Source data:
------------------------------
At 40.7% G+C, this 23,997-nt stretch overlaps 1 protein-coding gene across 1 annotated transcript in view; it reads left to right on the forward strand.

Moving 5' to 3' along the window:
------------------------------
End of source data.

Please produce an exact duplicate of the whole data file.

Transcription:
At 40.7% G+C, this 23,997-nt stretch overlaps 1 protein-coding gene across 1 annotated transcript in view; it reads left to right on the forward strand.

Moving 5' to 3' along the window: